Ok, this isn’t the best lit photo, but I’ve left it so long before writing about Mr Leopard – and I’ve just discovered the batteries in my camera are flat. Here are some more photos which show portions of the piece, rather better lit, so you can meet him properly :
I did this piece as part of the Thistle Thread Stumpwork Casket course, but it isn’t an official kit or design. I did my own design, wanting to put several simple techniques together. I hadn’t done a slip before, for example.
I learnt the design techniques, and suitable motifs and colours to use as part of the course.
I did the piece on silk from Golden Hinde, with a calico (muslin) backing, laced onto a slate frame. Learning how to dress a slate frame was part of doing this piece. I think I’ve more or less gotten the hang of it.
Except I did it backwards with the depth of the horizontal bars facing forwards.
The slate frame was from Western Australia (Ashley Verner), details available on request. On the subject of slate frames, here’s a link to RSN graduate, Sarah Homfrey’s vid on dressing a slate frame which I found very helpful as well as Mary Corbet’s tutorial.
The threads are a mixture of the AVAS Soie Ovale and Soie Paris (17thC colour palette range) supplied as part of the course. The bell flowers are in Soie Paris, the rest of the piece is in Soie Ovale (flat thread) or in Chinese flat thread.
The Chinese flat thread I used is described under the heading
Chinese filament silk from Suzhou
in Fran’s blog La Soffita Del Tempo Perduto
17th C.English Raised Embroidery reproductions: materials. Part 3 – SILK THREADS (revisited)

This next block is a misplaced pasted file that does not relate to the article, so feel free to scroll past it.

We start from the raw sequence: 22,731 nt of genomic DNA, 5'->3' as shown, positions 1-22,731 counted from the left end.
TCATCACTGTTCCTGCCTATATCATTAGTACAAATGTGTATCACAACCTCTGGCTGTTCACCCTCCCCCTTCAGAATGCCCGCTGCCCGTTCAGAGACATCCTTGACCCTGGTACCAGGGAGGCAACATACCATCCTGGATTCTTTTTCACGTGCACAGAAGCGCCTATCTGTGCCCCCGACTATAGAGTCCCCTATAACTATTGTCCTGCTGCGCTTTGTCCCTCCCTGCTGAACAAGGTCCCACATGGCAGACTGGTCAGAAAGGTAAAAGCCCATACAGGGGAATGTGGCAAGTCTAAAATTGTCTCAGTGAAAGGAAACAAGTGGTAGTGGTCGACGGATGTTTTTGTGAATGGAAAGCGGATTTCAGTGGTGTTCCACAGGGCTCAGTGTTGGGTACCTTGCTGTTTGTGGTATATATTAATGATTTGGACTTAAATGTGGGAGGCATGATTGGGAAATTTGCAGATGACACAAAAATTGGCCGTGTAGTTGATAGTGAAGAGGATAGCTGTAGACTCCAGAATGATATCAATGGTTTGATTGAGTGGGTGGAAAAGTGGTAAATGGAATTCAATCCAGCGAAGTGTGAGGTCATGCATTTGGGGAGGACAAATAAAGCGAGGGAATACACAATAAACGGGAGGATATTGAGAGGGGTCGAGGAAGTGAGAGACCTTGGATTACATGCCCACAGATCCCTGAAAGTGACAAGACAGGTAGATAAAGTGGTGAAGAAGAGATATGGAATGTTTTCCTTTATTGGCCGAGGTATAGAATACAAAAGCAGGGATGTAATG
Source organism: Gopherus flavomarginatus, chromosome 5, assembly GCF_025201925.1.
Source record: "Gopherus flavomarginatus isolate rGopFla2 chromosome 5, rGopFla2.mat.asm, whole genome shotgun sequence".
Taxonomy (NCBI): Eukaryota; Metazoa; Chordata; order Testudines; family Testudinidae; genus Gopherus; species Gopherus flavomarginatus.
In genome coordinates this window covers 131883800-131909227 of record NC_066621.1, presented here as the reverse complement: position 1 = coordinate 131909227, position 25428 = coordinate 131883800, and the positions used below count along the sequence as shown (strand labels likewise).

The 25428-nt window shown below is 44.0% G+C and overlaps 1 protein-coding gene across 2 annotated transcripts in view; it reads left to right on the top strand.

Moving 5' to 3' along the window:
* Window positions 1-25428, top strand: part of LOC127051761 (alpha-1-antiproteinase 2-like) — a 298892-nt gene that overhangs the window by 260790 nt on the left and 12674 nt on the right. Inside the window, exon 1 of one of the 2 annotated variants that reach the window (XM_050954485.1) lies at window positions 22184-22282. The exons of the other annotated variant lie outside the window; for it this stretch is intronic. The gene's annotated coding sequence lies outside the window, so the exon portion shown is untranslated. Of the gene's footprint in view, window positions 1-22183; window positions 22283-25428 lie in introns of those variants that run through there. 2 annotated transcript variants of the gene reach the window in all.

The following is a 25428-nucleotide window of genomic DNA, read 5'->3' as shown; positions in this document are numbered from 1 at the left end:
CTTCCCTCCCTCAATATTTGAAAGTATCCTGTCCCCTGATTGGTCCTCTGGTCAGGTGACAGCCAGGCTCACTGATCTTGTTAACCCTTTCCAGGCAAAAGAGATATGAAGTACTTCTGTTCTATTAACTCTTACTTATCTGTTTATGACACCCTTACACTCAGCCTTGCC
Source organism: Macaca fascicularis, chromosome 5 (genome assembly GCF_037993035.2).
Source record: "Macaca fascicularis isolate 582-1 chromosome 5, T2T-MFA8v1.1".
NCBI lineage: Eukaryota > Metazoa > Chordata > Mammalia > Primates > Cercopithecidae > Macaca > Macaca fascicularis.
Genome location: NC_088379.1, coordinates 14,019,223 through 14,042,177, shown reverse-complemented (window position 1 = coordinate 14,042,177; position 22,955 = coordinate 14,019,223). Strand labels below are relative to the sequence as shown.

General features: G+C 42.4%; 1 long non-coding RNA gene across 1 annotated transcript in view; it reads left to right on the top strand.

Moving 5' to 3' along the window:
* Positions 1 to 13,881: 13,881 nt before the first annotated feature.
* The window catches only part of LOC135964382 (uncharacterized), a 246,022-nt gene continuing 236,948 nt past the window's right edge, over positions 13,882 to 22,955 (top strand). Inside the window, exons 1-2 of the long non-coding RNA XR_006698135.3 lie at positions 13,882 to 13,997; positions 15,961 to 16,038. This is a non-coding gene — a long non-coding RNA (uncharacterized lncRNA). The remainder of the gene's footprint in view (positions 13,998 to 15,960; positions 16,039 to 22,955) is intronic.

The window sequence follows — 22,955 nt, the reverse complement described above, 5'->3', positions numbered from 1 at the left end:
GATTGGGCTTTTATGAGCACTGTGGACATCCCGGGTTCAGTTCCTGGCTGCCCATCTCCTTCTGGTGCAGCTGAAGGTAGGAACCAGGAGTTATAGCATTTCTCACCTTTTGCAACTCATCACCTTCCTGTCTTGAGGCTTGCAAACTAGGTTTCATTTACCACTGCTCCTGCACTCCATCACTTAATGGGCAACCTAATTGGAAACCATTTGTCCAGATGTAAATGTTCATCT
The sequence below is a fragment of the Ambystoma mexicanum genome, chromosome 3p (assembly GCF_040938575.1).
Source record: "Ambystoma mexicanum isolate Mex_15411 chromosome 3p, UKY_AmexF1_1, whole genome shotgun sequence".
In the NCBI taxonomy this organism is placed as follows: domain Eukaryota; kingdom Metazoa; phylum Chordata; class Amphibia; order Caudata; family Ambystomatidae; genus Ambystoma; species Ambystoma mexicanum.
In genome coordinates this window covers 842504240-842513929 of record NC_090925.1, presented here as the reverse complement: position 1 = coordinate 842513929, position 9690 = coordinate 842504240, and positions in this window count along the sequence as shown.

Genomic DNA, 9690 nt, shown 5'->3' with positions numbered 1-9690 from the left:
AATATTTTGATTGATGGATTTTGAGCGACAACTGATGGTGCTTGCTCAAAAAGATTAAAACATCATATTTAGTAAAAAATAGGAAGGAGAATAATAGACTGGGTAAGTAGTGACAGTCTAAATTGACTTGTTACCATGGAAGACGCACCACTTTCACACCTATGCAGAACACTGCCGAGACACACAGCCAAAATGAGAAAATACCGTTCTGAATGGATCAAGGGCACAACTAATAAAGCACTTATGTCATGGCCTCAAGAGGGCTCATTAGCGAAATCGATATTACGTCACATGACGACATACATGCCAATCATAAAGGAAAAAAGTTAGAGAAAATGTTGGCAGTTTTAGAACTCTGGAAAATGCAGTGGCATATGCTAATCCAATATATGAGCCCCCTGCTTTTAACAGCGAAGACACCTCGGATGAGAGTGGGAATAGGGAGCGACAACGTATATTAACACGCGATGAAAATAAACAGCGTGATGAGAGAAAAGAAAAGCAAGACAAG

Today, I’ll talk about how Mr Leopard was put together :
From the top down…..
* The clouds are done over 3 layers of wool felt, each layer larger than the one underneath. The top cloud was edged in gimp and the second, smaller cloud was edged in backstitch.
* I did the sun’s background first. Then I drew it’s face on tissue paper, tacked the paper over the stitched sun and stitched through it. Then I tore the paper off – voila, a face! Thankyou Susan Davis for the tip for this technique.
* The blue/cream hillock was done directly on the ground
* The green/yellow hillock was done on one layer of felt
* The flower was stitched directly over the top of the green/yellow hillock. I wasn’t sure if the felt would ‘pull through’ and show tufts, or if the long and short stitches of the hillock would be disturbed by stitching the flower – but it all worked out just fine.
* Mr Leopard himself was done as a slip.
in a small separate hoop on 34 count Legacy Linen. His design is based on the leopard in the piece The Five Senses and the Four Elements, on page 78 of Twixt Art and Nature, (Metropolitan Museum 64.101.1315).
After stitching him, I cut the slip down to around 6 threads from the border of the stitching. This photo shows how close – I’d just placed him on top of the main piece. This photo also shows the layer of felt attached ready for the yellow/green hillock :
I then stabilized it using PVA and adding a muslin backing. When dry, I cut to the edge of the stitching. Then I attached him to the main piece using tiny stitches and a single ply of flat silk thread, then edged him in gimp. I learnt this from reading Jane Stockton’s blog, and it has worked just fine. She did have a box.net document but it appears to be dead. The information can be found by reading
I love the piece and I’ve learnt lots. But there are several mistakes I’ve made. I’ll talk about them next. Yes, major bubbles in the silk!
Later : Various Blogger blog people have received emails from me in lieu of comments on their blog in the last few months, as I’ve explained that Gmail isn’t letting me comment on Blogger Blogs. It appears I can’t comment on my own blog either! So thankyou Rachel and Sue for your lovely comments …and to those who left comments on my last post ….. and if anyone knows which setting, on Earth, it is that I’ve set wrongly, please do let me know. I’ve spent hours on the problem.